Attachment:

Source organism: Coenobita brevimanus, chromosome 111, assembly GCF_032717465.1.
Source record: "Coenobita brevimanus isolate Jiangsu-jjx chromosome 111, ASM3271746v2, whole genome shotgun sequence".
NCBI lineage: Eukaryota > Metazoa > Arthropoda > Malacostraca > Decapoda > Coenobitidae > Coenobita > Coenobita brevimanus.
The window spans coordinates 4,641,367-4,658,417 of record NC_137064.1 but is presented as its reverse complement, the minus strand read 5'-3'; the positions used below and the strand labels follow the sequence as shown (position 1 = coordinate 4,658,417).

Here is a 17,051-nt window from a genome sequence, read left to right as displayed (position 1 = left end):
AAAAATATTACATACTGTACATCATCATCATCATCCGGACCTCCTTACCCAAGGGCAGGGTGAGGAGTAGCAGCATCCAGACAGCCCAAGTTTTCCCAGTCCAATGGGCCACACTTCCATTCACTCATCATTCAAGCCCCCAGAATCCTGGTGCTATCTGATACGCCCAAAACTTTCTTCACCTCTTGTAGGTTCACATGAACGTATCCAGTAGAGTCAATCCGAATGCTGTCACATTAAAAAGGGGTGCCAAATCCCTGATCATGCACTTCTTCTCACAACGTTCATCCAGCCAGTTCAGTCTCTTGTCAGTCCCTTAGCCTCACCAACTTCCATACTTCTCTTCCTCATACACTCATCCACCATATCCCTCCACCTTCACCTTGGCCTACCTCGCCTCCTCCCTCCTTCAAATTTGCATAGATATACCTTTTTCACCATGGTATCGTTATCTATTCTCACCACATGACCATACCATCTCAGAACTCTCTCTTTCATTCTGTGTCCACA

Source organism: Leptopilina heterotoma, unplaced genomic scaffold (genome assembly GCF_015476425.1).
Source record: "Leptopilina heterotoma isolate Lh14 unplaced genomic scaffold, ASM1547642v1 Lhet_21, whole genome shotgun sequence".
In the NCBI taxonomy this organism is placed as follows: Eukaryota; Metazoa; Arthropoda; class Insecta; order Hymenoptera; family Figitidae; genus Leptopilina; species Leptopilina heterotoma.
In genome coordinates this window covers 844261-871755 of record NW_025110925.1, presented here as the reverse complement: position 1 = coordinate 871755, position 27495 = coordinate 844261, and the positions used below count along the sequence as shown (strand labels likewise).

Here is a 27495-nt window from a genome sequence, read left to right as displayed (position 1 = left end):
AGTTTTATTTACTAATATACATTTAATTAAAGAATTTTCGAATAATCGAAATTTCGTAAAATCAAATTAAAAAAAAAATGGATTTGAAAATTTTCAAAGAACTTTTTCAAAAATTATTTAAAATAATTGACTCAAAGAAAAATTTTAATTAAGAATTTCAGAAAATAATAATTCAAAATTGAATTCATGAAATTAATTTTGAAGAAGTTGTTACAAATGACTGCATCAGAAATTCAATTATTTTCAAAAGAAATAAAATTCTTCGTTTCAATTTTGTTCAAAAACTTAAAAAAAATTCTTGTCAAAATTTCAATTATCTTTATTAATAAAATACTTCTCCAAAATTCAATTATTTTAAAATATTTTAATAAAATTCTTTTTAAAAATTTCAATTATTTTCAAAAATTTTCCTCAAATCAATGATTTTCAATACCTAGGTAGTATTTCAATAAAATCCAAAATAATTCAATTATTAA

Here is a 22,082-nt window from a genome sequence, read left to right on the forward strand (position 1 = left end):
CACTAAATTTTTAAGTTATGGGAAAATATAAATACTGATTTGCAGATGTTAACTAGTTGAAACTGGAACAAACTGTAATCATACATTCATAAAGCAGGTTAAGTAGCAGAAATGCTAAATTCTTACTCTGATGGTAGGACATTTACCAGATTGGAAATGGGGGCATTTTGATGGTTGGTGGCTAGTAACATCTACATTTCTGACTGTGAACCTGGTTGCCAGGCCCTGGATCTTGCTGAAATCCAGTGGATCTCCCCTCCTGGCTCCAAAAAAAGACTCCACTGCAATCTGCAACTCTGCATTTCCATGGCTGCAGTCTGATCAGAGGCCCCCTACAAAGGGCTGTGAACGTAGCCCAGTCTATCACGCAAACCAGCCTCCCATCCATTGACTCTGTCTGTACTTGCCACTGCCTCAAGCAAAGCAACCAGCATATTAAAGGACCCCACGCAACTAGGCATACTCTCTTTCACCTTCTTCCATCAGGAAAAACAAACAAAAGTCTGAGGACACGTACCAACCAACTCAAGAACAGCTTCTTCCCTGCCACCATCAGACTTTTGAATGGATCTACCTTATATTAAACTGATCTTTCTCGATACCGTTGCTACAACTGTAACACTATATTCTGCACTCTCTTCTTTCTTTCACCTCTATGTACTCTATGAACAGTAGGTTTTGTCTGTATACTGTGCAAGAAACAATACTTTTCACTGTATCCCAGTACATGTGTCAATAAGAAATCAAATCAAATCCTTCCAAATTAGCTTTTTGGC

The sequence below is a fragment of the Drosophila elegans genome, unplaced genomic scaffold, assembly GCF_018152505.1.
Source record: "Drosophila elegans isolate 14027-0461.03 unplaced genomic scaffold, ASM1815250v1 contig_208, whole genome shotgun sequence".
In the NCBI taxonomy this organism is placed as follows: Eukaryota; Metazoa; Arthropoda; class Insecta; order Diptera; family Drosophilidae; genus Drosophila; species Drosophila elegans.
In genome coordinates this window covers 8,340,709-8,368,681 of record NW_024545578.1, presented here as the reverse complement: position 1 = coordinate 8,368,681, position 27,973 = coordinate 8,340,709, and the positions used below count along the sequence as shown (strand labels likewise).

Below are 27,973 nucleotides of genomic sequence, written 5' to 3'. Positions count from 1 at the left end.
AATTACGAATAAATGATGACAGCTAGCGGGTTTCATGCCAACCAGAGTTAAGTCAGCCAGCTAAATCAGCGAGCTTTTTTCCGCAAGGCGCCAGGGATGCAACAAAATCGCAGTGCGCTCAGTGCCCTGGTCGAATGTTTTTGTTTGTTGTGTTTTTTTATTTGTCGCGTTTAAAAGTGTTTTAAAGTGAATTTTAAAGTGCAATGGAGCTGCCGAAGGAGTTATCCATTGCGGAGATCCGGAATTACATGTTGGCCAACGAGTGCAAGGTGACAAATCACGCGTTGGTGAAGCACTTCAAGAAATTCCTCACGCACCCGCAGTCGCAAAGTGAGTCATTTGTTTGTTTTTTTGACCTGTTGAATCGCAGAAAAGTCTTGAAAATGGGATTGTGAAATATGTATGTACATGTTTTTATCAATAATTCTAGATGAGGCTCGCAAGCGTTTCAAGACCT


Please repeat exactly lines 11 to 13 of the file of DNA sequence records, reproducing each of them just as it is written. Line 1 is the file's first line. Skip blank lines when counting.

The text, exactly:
Here is a 27495-nt window from a genome sequence, read left to right as displayed (position 1 = left end):
AGTTTTATTTACTAATATACATTTAATTAAAGAATTTTCGAATAATCGAAATTTCGTAAAATCAAATTAAAAAAAAAATGGATTTGAAAATTTTCAAAGAACTTTTTCAAAAATTATTTAAAATAATTGACTCAAAGAAAAATTTTAATTAAGAATTTCAGAAAATAATAATTCAAAATTGAATTCATGAAATTAATTTTGAAGAAGTTGTTACAAATGACTGCATCAGAAATTCAATTATTTTCAAAAGAAATAAAATTCTTCGTTTCAATTTTGTTCAAAAACTTAAAAAAAATTCTTGTCAAAATTTCAATTATCTTTATTAATAAAATACTTCTCCAAAATTCAATTATTTTAAAATATTTTAATAAAATTCTTTTTAAAAATTTCAATTATTTTCAAAAATTTTCCTCAAATCAATGATTTTCAATACCTAGGTAGTATTTCAATAAAATCCAAAATAATTCAATTATTAA

Here is a 22,082-nt window from a genome sequence, read left to right on the forward strand (position 1 = left end):